How to Recover from a C-section (as quickly as possible)

What to expect from a C-Section: Recovery Tips & Complications

This is a guest post from Darla Lee, who has had TWO c-sections, one planned and one not planned, and can related to moms experiencing postpartum recovery in the form of c-section recovery, and she’s sharing her wisdom here today! 

Are you a mom who had the intention of having a natural or vaginal birth, but things took an unexpected turn? Or are you a mom who’s just undergone a planned c-section?

If you fall into the first camp, dealing with the emotional resentment can be difficult because you weren’t able to successfully have the vaginal birth you envisioned. IF you fall into the 2nd camp, you might have been better prepared to deal emotionally, but that doesn’t make the physical postpartum c-section recovery journey any easier! 

I can relate to the emotional disappointment of an emergency c-section, because things weren’t going as planned. The anger towards your body for letting you down. And the recovery pain you felt after everything was done just adds insult to (very real) injury.

I tried everything to follow my birth plan so I could experience an easy postpartum recovery, but in the end, I still had c-sections, and had to learn to recover from a c-section. 

(No shade to the moms who opt into a scheduled C-section – that was just not my goal.)

By sharing my experiences, I hope to pass on some truth and tips to support you in dealing with c-section recovery, and make the process a little easier. 


Realted: Postpartum Hacks (to make life easier!)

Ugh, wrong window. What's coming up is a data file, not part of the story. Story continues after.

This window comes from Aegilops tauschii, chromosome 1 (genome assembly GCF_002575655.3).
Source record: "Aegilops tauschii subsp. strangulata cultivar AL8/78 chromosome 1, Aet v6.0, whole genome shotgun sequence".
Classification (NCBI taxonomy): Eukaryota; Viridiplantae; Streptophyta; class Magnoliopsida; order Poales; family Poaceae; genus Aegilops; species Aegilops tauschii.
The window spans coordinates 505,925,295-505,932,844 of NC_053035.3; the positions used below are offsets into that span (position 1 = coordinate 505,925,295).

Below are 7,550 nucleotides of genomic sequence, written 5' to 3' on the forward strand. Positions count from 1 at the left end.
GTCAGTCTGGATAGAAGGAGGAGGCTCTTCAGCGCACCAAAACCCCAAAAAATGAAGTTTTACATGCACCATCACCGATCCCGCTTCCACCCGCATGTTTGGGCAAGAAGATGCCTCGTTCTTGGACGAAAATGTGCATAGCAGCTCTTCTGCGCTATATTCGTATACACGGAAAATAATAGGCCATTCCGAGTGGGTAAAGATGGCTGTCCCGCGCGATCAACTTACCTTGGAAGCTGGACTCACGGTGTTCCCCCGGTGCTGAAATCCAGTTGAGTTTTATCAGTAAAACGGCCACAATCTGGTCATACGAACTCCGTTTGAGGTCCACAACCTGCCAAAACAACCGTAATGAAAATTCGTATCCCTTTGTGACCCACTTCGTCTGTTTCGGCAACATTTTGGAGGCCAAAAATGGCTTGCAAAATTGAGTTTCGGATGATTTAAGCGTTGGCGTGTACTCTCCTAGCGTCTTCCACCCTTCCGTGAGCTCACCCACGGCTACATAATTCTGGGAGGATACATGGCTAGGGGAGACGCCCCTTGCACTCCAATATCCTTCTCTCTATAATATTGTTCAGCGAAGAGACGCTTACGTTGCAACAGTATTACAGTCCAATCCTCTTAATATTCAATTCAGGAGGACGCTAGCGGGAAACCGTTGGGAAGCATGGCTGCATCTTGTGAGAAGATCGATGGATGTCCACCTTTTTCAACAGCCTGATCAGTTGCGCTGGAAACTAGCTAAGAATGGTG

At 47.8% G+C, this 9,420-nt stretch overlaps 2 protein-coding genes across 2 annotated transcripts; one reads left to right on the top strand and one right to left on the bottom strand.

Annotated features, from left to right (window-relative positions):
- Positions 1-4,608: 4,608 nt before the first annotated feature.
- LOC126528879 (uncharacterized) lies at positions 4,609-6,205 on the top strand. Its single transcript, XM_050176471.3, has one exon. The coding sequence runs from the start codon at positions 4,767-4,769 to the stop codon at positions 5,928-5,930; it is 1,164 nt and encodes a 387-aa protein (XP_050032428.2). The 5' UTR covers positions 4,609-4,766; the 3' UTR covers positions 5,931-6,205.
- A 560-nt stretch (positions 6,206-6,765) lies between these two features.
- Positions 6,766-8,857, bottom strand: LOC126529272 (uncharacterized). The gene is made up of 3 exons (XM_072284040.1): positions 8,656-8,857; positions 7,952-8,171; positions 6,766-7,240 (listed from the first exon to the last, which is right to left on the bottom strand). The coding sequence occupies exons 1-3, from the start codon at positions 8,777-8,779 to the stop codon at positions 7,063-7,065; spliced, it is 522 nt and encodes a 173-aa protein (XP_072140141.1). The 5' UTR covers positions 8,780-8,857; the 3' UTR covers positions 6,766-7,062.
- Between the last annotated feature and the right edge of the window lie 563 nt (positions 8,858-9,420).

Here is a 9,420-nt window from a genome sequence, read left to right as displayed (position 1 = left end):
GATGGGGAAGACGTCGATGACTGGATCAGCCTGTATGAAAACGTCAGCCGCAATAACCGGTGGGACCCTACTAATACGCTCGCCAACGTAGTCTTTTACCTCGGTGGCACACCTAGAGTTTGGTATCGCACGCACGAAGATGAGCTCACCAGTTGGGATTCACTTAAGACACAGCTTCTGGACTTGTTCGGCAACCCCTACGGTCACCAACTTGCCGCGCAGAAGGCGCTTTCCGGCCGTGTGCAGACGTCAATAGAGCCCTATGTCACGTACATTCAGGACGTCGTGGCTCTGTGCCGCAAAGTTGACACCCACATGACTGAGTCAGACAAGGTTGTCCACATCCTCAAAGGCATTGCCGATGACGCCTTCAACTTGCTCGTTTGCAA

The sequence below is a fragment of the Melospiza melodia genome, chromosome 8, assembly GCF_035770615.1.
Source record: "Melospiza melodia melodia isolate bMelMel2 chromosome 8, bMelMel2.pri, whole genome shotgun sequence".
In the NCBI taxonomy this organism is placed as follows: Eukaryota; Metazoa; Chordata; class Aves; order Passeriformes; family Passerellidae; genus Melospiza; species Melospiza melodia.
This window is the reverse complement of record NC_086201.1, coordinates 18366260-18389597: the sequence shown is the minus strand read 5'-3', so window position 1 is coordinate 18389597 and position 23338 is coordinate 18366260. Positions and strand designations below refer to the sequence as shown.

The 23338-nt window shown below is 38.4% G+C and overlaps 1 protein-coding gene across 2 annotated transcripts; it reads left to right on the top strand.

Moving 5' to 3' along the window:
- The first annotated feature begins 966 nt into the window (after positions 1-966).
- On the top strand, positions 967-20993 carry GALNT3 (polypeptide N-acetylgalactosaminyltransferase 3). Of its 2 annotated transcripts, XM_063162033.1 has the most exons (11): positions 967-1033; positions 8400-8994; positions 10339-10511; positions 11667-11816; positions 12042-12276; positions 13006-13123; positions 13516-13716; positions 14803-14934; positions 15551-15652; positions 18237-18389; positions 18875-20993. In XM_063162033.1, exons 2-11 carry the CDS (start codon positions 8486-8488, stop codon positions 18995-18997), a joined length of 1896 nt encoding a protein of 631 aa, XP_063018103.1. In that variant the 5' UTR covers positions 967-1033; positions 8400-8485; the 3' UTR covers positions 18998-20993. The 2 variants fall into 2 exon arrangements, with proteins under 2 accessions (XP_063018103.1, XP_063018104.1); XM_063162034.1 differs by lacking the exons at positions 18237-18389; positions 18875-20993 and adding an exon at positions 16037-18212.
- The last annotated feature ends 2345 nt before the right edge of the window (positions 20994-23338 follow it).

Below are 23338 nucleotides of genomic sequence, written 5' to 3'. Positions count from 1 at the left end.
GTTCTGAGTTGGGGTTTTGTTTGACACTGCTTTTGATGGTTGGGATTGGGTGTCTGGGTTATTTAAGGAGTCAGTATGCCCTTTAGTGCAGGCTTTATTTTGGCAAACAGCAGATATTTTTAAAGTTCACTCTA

Related: The BEST Postpartum Advice from Mom’s Who’ve Been There

My Birth Story

I have had three different birth experiences.

My first Leo, 10, was an emergency C-section caused fetal distress (9 lbs, 10 0z). I had labored for 12 hours, dilated to 9 centimeters, and pushed for 30 mins. I was beyond disappointed when I was told that I need to have a C-section. Not only was I not mentally prepared for the procedure but my husband was not allowed in the room due to the urgency.

My second Dest, 4, was a successful natural VBAC (yes without any interventions). I was sure my labor was stalled with my son because of the epidural, so this time I was not taking any chances. The recovery was much easier, and the pain was more bearable.

And my third Leg, 6 months, was a planned vaginal birth that ended in yet another cesarean since she was 5 days overdue despite early preparation and attempting every trick found on YouTube, and Pinterest!  I also developed an infection which caused the incision to take 12 weeks to heal. Talk about the worst case scenario.

So, I know EXACTLY how hard C-section recovery really is and the complications that come with it!

Quick Cesarean Section Facts

According to the CDC, there are about 1.2 million moms each year having a cesarean section. That represents 1/3 of deliveries. Since there seems to be an increase in C-sections, it’s especially important to know what to expect and how you can recover from a c-section surgery.

The American Congress of Obstetricians and Gynecologists identified several possible complications following a cesarean section:

  • Infection
  • Blood loss
  • Blood clots in the legs, pelvic organs, or lungs
  • Injury to the bowel or bladder